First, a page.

However, neither of the concerns that make sale or assignment of avoidance actions so offensive to the Code are implicated in the "authorization" presented in this case. The estate stands to maximize its recovery, and there is no danger of inequitable recovery. Any fruits of this appeal will be collected by the estate, not by any individual creditor. For the Trustee and the estate, this arrangement holds nothing but upside potential. If Key Bank wins, the estate receives $45,000 plus the recovery on the appeal, less attorney's fees. If Key Bank loses, the estate still receives $45,000 from Key Bank, and is liable for no attorney's fees. The benefits of the arrangement accrue almost entirely to the estate, whereas the costs and risks of litigation are borne by Key Bank. In fact, this is a far superior situation from the estate's perspective than having to pursue the appeal on its own, regardless of whether it would succeed in settling the appeal.

A similarly beneficial result would seem likely in other bankruptcy cases where the estate, for whatever reason, viewed a preference appeal claim less favorably than did a creditor. If that creditor were willing to insulate the trustee from the loss of any settlement claim, and undertake an appeal on behalf of the estate, such a result does not seem to offend the Code.

Nothing in this arrangement threatens the equitable distribution of the estate's assets. The Trustee retains control over the claim and over any assets which are brought into the estate through the preference action. The proceeds of the action will be added to the estate and the estate as a whole will be divided between creditors according to the dictates of the Code. Key Bank, though authorized to pursue the appeal, gains no priority with regard to the assets which it brings into the estate.

These circumstances support a finding that Key Bank may pursue this action on behalf of the Trustee. Cf. In re The Gibson Group, Inc., 66 F.3d 1436, 1438 (6th Cir. 1995) ("We believe that Congress has not precluded the bankruptcy court from granting standing to a creditor if such standing furthers Congress's purpose in creating the avoidance actions found in 11 U.S.C. § 547 and 548 in the context of a Chapter 11 reorganization."). This Court finds no reason not to allow trustees to "deputize" a creditor to sue to avoid preferences on the trustee's behalf, as long as the fruits of the action belong to the estate, and the trustee retains control over the action.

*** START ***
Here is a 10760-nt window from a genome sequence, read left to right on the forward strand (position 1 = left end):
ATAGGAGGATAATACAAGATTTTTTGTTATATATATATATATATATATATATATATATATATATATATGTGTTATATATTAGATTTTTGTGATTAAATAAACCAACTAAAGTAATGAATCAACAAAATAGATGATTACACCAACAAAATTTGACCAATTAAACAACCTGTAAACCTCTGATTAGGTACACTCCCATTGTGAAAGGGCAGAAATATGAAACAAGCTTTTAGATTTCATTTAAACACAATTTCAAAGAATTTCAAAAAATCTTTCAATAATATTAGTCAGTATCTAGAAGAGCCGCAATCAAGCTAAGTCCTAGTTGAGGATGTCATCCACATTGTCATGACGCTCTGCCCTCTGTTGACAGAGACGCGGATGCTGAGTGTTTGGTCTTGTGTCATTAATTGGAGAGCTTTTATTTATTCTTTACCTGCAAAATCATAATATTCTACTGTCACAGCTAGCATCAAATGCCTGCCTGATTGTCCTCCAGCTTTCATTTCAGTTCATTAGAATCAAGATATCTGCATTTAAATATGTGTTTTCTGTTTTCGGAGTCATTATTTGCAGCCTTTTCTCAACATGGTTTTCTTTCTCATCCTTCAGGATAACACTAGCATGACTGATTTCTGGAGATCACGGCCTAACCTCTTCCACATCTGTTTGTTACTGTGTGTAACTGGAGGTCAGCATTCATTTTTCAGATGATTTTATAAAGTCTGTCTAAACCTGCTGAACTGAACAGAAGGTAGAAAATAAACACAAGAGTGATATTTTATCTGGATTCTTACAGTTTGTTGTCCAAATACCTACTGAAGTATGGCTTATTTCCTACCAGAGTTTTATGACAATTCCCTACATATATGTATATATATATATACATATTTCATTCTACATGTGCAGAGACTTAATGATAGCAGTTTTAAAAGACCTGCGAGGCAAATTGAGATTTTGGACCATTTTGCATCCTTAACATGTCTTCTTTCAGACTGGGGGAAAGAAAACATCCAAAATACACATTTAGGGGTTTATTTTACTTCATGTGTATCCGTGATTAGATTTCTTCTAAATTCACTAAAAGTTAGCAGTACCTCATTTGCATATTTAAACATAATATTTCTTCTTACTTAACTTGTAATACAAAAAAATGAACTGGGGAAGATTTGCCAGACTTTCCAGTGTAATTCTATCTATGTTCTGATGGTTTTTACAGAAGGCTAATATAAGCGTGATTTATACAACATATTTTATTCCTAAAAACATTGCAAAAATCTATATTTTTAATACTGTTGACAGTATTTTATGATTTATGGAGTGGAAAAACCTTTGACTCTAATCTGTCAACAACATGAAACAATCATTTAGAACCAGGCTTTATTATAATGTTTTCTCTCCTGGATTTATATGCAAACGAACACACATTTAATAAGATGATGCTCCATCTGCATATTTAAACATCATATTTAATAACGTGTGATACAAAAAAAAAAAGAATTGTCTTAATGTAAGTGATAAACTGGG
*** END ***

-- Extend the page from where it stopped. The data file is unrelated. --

B. Substantive Appeal

The District Court reviews a Bankruptcy Court's "conclusions of law de novo, and findings of fact under a clearly erroneous standard." In re Ionosphere Clubs, Inc., 922 F.2d 984, 988 (2d Cir. 1990). "[I]t is axiomatic that this court will reverse the Bankruptcy Court only if it is left with the definite and firm conviction that a mistake has been committed." In re Abrantes Constr. Corp., 132 B.R. 234, 236 (N.D.N.Y. 1991) (internal quotation omitted).

The parties have stipulated that the $347,409.80 transfer was preferential within the meaning of 11 U.S.C. § 547(b). Therefore, the only issue before the Bankruptcy Court was whether the transfer fell within the "ordinary course of business" exception of § 547(c)(2). This exception provides in pertinent part:

The trustee may not avoid under this section a transfer —

. . . .

(2) to the extent that such transfer was —
(A) in payment of a debt incurred by the debtor in the ordinary course of business or financial affairs of the debtor and the transferee;
(B) made in the ordinary course of business or financial affairs of the debtor and the transferee; and
(C) made according to ordinary business terms;
11 U.S.C. § 547(c)(2). Section 547(c)(2) is a three-part conjunctive test, and Navistar bears the burden of proving each part by a preponderance of evidence. See id. § 547(g); In re Roblin Indus., Inc., 78 F.3d 30, 39 (2d Cir. 1996).

It is undisputed that the debt was incurred by the debtor in the ordinary course of business. See 11 U.S.C. § 547(c)(2)(A). Thus, the issue before the Bankruptcy Court and before this Court on appeal is whether Navistar bore its burden of showing that the transfer satisfied subparagraphs (B) and (C).